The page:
As It Happens

Maker of sex toy banned from CES showcase calls out gender double standard in tech

The Osé sex toy was offered an innovation award and exhibition space at the Consumer Electrics Show in Las Vegas — then abruptly disqualified.

CEO Lora Haddock says products designed for men like sex dolls and VR porn are allowed at the event

The Osé sex toys has been barred from exhibition space at the 2019 Consumer Electronics Show in Las Vegas. (Lora Dicarlo)

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When Lora Haddock learned that her company's robotic sex toy was going to win an innovation award and be put on display at this year's Consumer Electronics Show, she was "stoked."

Sex toy company Lora DiCarlo's robotic massager, called the Osé, was developed at Oregon State University's robotics lab and bills itself as a "product designed for hands-free blended orgasms" that uses "advanced micro-robotics" to mimic human touch. 

But as the staff at Lora DiCarlo started prepping for the event, Haddock got an email from the Consumer Technology Association, which organizes CES, rescinding the offer.

It cited a clause in the award submissions guidelines that reads: "Entries deemed by CTA in their sole discretion to be immoral, obscene, indecent, profane or not in keeping with CTA's image will be disqualified."

'Arbitrary and capricious'

"Our big thing was: How is female sexual health and wellness and female pleasure immoral or obscene?" Haddock told As It Happens host Carol Off.

"The thing that we found arbitrary and capricious and very biased was the fact that there are, in fact, other products like this at CES that have been displaying for years."

Adult video company Naughty America provides a gander at virtual reality content during CES on Jan. 8, 2017 in Las Vegas. (Glenn Chapman/AFP/Getty Images)

She's referring to adult product companies like RealDoll, which debuted its first sex robot Harmony at CES in 2017 and is introducing a new model named Solana at this year's event.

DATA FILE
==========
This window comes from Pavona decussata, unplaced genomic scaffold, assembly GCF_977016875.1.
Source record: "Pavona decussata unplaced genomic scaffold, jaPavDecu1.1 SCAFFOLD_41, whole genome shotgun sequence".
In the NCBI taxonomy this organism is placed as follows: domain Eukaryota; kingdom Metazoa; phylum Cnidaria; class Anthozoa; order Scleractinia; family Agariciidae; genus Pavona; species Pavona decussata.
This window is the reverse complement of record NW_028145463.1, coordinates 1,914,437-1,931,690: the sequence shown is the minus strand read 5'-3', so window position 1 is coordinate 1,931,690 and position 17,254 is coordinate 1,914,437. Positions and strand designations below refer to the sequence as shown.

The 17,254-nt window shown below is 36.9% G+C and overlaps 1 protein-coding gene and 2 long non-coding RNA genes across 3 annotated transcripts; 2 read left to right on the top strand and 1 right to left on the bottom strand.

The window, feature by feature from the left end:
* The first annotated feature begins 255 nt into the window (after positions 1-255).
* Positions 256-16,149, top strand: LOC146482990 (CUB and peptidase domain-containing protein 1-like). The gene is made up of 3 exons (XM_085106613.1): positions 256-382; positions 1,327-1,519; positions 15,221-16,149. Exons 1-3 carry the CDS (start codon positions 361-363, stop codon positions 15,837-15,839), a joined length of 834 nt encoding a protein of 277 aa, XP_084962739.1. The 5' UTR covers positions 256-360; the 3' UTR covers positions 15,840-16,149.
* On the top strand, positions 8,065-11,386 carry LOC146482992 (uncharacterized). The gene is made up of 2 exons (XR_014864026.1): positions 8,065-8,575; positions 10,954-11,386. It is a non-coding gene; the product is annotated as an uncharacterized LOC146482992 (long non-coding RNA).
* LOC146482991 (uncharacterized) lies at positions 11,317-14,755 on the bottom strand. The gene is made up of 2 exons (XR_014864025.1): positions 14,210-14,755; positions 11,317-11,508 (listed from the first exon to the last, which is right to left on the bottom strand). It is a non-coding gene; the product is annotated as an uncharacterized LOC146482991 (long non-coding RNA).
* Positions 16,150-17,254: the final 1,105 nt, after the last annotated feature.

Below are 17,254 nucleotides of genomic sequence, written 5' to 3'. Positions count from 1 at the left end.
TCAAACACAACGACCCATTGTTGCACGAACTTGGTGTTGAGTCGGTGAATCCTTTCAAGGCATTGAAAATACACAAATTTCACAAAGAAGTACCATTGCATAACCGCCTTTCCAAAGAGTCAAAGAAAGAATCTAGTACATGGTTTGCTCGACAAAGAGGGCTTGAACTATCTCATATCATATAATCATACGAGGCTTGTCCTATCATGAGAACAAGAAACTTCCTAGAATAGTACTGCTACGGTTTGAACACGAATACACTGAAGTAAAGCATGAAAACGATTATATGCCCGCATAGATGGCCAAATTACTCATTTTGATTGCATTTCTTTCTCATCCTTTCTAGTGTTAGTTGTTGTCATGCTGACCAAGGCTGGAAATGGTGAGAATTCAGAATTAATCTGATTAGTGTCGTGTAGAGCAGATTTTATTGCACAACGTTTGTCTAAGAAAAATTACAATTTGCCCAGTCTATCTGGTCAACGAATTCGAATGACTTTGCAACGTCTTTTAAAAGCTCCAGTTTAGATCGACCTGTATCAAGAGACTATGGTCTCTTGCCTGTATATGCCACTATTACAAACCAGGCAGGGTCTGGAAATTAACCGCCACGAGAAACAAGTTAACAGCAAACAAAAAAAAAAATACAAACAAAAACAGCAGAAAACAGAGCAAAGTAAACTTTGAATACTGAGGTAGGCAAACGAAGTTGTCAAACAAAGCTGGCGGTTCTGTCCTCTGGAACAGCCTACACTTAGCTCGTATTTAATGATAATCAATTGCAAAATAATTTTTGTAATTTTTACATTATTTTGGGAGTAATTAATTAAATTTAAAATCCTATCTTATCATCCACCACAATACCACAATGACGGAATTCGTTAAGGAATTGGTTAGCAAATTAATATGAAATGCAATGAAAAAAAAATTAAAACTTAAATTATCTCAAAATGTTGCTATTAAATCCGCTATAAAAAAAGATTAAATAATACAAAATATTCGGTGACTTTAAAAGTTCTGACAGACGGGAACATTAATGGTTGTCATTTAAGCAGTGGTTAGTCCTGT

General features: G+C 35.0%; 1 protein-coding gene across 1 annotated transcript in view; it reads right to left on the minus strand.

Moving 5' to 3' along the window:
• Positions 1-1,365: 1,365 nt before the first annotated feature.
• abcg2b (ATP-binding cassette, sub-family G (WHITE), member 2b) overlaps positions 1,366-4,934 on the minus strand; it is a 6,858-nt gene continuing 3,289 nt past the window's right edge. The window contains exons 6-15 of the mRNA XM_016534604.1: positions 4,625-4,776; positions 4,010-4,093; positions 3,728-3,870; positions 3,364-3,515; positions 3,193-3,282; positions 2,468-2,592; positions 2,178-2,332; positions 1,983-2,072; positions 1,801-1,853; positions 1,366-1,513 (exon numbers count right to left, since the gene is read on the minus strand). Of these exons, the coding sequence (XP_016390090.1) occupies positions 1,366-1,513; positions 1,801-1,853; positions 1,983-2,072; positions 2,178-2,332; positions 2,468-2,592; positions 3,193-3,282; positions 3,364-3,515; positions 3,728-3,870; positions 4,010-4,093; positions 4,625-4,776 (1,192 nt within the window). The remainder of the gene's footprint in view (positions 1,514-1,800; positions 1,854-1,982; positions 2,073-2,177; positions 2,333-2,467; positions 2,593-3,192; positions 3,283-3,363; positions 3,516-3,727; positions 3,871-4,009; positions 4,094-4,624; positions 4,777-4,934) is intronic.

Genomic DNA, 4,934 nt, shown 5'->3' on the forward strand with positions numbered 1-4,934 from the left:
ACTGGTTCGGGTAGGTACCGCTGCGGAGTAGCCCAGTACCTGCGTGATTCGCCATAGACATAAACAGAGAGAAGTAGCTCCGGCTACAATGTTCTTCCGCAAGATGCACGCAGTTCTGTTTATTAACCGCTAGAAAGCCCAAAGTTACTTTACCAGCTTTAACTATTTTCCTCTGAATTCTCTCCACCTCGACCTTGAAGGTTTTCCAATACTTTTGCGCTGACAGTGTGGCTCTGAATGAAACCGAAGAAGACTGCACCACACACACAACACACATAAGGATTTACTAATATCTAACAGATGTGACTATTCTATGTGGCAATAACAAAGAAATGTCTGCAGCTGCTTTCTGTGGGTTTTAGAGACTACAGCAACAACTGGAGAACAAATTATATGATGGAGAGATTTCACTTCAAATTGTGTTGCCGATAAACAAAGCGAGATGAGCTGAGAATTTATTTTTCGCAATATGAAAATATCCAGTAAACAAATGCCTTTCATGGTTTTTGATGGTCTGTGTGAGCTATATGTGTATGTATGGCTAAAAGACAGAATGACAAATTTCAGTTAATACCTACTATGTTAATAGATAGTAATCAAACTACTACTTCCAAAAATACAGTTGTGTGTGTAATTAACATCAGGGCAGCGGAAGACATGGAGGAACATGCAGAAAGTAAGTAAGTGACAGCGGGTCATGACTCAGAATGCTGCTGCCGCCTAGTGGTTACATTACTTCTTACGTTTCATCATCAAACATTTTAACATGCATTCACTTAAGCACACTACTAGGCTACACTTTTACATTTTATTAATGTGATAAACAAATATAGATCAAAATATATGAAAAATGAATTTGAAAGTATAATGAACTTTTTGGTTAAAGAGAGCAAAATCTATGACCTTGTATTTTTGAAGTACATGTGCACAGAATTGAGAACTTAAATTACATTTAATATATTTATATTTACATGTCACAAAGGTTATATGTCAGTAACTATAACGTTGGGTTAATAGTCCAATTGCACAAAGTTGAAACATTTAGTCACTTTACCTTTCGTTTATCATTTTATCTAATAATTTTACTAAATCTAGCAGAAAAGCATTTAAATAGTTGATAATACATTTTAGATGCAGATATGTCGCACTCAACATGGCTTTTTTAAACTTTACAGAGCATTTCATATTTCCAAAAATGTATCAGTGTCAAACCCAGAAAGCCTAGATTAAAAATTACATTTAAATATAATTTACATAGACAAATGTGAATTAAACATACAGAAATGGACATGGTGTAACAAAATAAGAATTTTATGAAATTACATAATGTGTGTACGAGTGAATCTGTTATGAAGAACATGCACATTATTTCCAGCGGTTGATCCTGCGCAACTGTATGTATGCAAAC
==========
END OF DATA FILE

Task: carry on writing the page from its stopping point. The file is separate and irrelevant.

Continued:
Or Naughty America, which showcased its virtual reality porn at CES in 2016 and is back this year with its augmented reality porn app that allows users to use their smartphone cameras to display erotic pole dancers. 

The annual tech show has also come under fire for its use of "booth babes" — scantily-clad models who draw attention to products on the exhibition floor. 

"It seems to us that products that are explicitly allowed for men in an explicit sexual nature are allowed more of a pass than products that are geared toward female pleasure and female sexuality," Haddock said. 

'We don't have a category for sex toys'

When Haddock pressed the CTA about this, she received a followup email from CTA president and CEO Gary Shapiro and executive vice-president Karen Chupka, this time with no mention of obscenity.

"Unfortunately, [Osé] does not fit into any of our existing product categories and should not have been accepted for the Innovation Awards Program," it reads.

"We can understand your frustration, but hope you understand that we cannot make an award for an ineligible product, even if your submission was mistakenly allowed in the first instance."

Lora Haddock is the founder and CEO of the sex toy company Lora DiCarlo. (Lora DiCarlo)

That doesn't track with Haddock either.

"The fact is we went through a vetting process by the CTA then we followed that up with being judged by a panel of expert judges in robotics who decided we were at the top of the pile and they gave us an award," she said.

A CTA spokesperson wouldn't answer questions about the discrepancy between the two emails or CTA's inclusion of other adult companies.

"The product referenced does not fit into any of our existing product categories and should not have been accepted for the Innovation Awards Program. CES does not have a category for sex toys," the company said in an emailed statement.

"CTA had communicated this position to Lora DiCarlo nearly two months ago and we have apologized to them for our mistake."

Lora Dicarlo bills the Osé as 'the world’s first hands-free device for the holy grail of orgasms.' (Lora Dicarlo)

But Haddock says that's not good enough — especially in a tech industry dominated by men and plagued with allegations of sexism.

"We're trying to have a real conversation about true inclusivity for all people in tech and really allowing women and non-binary folks and non-cisgendered males to have a seat at the table in the industry," she said.

Written by Sheena Goodyear. Interview with Laura Haddock produced by Ashley Mak.


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